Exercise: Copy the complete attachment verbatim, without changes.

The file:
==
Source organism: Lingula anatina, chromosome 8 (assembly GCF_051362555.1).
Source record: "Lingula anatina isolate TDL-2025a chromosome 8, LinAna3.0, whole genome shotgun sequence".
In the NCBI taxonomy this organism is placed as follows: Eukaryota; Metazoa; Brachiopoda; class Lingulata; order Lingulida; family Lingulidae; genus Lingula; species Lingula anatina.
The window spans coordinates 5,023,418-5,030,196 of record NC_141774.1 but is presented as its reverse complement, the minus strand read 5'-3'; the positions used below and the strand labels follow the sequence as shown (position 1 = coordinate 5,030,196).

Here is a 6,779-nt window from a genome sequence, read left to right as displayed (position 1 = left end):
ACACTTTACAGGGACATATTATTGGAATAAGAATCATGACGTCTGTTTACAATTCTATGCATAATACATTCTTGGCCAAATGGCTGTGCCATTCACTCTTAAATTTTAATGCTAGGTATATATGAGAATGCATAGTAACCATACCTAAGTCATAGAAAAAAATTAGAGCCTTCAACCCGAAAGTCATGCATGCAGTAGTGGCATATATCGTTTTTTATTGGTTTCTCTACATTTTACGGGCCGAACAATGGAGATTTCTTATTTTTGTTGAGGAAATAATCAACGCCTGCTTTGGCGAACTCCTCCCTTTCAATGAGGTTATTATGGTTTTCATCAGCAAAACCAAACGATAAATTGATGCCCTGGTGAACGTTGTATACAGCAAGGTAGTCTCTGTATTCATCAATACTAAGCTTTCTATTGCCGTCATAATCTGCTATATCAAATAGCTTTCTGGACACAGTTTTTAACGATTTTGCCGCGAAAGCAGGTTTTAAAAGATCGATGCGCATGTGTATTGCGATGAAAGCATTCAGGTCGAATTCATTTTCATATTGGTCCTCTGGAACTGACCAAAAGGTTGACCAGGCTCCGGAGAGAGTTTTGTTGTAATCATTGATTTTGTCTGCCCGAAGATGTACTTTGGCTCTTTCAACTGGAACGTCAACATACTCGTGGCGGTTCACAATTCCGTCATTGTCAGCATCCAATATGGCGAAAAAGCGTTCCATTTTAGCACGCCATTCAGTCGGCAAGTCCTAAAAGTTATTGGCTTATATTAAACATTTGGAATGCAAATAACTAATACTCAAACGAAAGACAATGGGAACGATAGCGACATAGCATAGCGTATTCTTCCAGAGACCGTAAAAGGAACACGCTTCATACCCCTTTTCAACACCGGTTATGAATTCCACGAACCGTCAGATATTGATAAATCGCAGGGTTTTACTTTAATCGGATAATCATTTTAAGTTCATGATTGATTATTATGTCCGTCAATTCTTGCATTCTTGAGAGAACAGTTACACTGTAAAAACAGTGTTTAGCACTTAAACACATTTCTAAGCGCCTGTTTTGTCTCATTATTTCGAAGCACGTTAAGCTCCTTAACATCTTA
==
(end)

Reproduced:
Source organism: Lingula anatina, chromosome 8 (assembly GCF_051362555.1).
Source record: "Lingula anatina isolate TDL-2025a chromosome 8, LinAna3.0, whole genome shotgun sequence".
In the NCBI taxonomy this organism is placed as follows: Eukaryota; Metazoa; Brachiopoda; class Lingulata; order Lingulida; family Lingulidae; genus Lingula; species Lingula anatina.
The window spans coordinates 5,023,418-5,030,196 of record NC_141774.1 but is presented as its reverse complement, the minus strand read 5'-3'; the positions used below and the strand labels follow the sequence as shown (position 1 = coordinate 5,030,196).

Here is a 6,779-nt window from a genome sequence, read left to right as displayed (position 1 = left end):
ACACTTTACAGGGACATATTATTGGAATAAGAATCATGACGTCTGTTTACAATTCTATGCATAATACATTCTTGGCCAAATGGCTGTGCCATTCACTCTTAAATTTTAATGCTAGGTATATATGAGAATGCATAGTAACCATACCTAAGTCATAGAAAAAAATTAGAGCCTTCAACCCGAAAGTCATGCATGCAGTAGTGGCATATATCGTTTTTTATTGGTTTCTCTACATTTTACGGGCCGAACAATGGAGATTTCTTATTTTTGTTGAGGAAATAATCAACGCCTGCTTTGGCGAACTCCTCCCTTTCAATGAGGTTATTATGGTTTTCATCAGCAAAACCAAACGATAAATTGATGCCCTGGTGAACGTTGTATACAGCAAGGTAGTCTCTGTATTCATCAATACTAAGCTTTCTATTGCCGTCATAATCTGCTATATCAAATAGCTTTCTGGACACAGTTTTTAACGATTTTGCCGCGAAAGCAGGTTTTAAAAGATCGATGCGCATGTGTATTGCGATGAAAGCATTCAGGTCGAATTCATTTTCATATTGGTCCTCTGGAACTGACCAAAAGGTTGACCAGGCTCCGGAGAGAGTTTTGTTGTAATCATTGATTTTGTCTGCCCGAAGATGTACTTTGGCTCTTTCAACTGGAACGTCAACATACTCGTGGCGGTTCACAATTCCGTCATTGTCAGCATCCAATATGGCGAAAAAGCGTTCCATTTTAGCACGCCATTCAGTCGGCAAGTCCTAAAAGTTATTGGCTTATATTAAACATTTGGAATGCAAATAACTAATACTCAAACGAAAGACAATGGGAACGATAGCGACATAGCATAGCGTATTCTTCCAGAGACCGTAAAAGGAACACGCTTCATACCCCTTTTCAACACCGGTTATGAATTCCACGAACCGTCAGATATTGATAAATCGCAGGGTTTTACTTTAATCGGATAATCATTTTAAGTTCATGATTGATTATTATGTCCGTCAATTCTTGCATTCTTGAGAGAACAGTTACACTGTAAAAACAGTGTTTAGCACTTAAACACATTTCTAAGCGCCTGTTTTGTCTCATTATTTCGAAGCACGTTAAGCTCCTTAACATCTTA